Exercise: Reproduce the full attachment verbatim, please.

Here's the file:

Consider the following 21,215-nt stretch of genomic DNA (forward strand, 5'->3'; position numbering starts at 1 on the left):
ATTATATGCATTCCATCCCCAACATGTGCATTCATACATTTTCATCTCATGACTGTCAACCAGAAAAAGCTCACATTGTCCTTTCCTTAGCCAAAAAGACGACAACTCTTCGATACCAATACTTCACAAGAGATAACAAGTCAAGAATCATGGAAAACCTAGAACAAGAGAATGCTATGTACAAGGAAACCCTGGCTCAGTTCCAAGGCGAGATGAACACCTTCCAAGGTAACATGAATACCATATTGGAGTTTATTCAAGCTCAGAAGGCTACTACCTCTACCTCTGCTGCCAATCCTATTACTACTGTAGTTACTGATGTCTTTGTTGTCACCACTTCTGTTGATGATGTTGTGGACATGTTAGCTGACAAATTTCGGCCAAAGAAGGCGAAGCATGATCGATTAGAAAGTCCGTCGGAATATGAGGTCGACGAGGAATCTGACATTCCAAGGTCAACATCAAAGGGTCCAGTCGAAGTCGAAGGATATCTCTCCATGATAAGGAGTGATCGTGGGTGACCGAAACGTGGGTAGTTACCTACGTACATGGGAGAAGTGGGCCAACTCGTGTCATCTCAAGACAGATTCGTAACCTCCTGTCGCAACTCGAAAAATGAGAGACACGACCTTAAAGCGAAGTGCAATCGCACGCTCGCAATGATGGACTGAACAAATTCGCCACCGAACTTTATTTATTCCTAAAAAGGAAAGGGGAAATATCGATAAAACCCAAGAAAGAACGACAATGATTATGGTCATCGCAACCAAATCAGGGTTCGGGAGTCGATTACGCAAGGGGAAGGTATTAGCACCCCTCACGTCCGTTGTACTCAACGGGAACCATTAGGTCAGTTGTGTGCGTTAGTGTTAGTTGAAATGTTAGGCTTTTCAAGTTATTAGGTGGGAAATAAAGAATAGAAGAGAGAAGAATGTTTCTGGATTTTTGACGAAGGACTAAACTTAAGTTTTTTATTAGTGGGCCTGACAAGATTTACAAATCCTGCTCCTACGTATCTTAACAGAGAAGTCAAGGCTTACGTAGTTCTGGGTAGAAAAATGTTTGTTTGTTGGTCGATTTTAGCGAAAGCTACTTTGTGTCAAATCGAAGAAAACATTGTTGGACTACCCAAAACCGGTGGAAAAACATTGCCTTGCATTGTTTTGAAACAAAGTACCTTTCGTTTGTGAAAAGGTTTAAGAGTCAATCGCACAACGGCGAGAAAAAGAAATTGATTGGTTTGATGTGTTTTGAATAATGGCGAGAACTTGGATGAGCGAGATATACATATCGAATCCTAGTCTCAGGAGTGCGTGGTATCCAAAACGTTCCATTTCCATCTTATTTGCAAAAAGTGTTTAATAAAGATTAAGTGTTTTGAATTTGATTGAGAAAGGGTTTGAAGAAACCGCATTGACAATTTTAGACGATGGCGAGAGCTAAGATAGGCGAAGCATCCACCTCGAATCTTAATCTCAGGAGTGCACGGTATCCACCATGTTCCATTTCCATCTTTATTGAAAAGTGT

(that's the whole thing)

Consider the following 21,215-nt stretch of genomic DNA (forward strand, 5'->3'; position numbering starts at 1 on the left):
ATTATATGCATTCCATCCCCAACATGTGCATTCATACATTTTCATCTCATGACTGTCAACCAGAAAAAGCTCACATTGTCCTTTCCTTAGCCAAAAAGACGACAACTCTTCGATACCAATACTTCACAAGAGATAACAAGTCAAGAATCATGGAAAACCTAGAACAAGAGAATGCTATGTACAAGGAAACCCTGGCTCAGTTCCAAGGCGAGATGAACACCTTCCAAGGTAACATGAATACCATATTGGAGTTTATTCAAGCTCAGAAGGCTACTACCTCTACCTCTGCTGCCAATCCTATTACTACTGTAGTTACTGATGTCTTTGTTGTCACCACTTCTGTTGATGATGTTGTGGACATGTTAGCTGACAAATTTCGGCCAAAGAAGGCGAAGCATGATCGATTAGAAAGTCCGTCGGAATATGAGGTCGACGAGGAATCTGACATTCCAAGGTCAACATCAAAGGGTCCAGTCGAAGTCGAAGGATATCTCTCCATGATAAGGAGTGATCGTGGGTGACCGAAACGTGGGTAGTTACCTACGTACATGGGAGAAGTGGGCCAACTCGTGTCATCTCAAGACAGATTCGTAACCTCCTGTCGCAACTCGAAAAATGAGAGACACGACCTTAAAGCGAAGTGCAATCGCACGCTCGCAATGATGGACTGAACAAATTCGCCACCGAACTTTATTTATTCCTAAAAAGGAAAGGGGAAATATCGATAAAACCCAAGAAAGAACGACAATGATTATGGTCATCGCAACCAAATCAGGGTTCGGGAGTCGATTACGCAAGGGGAAGGTATTAGCACCCCTCACGTCCGTTGTACTCAACGGGAACCATTAGGTCAGTTGTGTGCGTTAGTGTTAGTTGAAATGTTAGGCTTTTCAAGTTATTAGGTGGGAAATAAAGAATAGAAGAGAGAAGAATGTTTCTGGATTTTTGACGAAGGACTAAACTTAAGTTTTTTATTAGTGGGCCTGACAAGATTTACAAATCCTGCTCCTACGTATCTTAACAGAGAAGTCAAGGCTTACGTAGTTCTGGGTAGAAAAATGTTTGTTTGTTGGTCGATTTTAGCGAAAGCTACTTTGTGTCAAATCGAAGAAAACATTGTTGGACTACCCAAAACCGGTGGAAAAACATTGCCTTGCATTGTTTTGAAACAAAGTACCTTTCGTTTGTGAAAAGGTTTAAGAGTCAATCGCACAACGGCGAGAAAAAGAAATTGATTGGTTTGATGTGTTTTGAATAATGGCGAGAACTTGGATGAGCGAGATATACATATCGAATCCTAGTCTCAGGAGTGCGTGGTATCCAAAACGTTCCATTTCCATCTTATTTGCAAAAAGTGTTTAATAAAGATTAAGTGTTTTGAATTTGATTGAGAAAGGGTTTGAAGAAACCGCATTGACAATTTTAGACGATGGCGAGAGCTAAGATAGGCGAAGCATCCACCTCGAATCTTAATCTCAGGAGTGCACGGTATCCACCATGTTCCATTTCCATCTTTATTGAAAAGTGT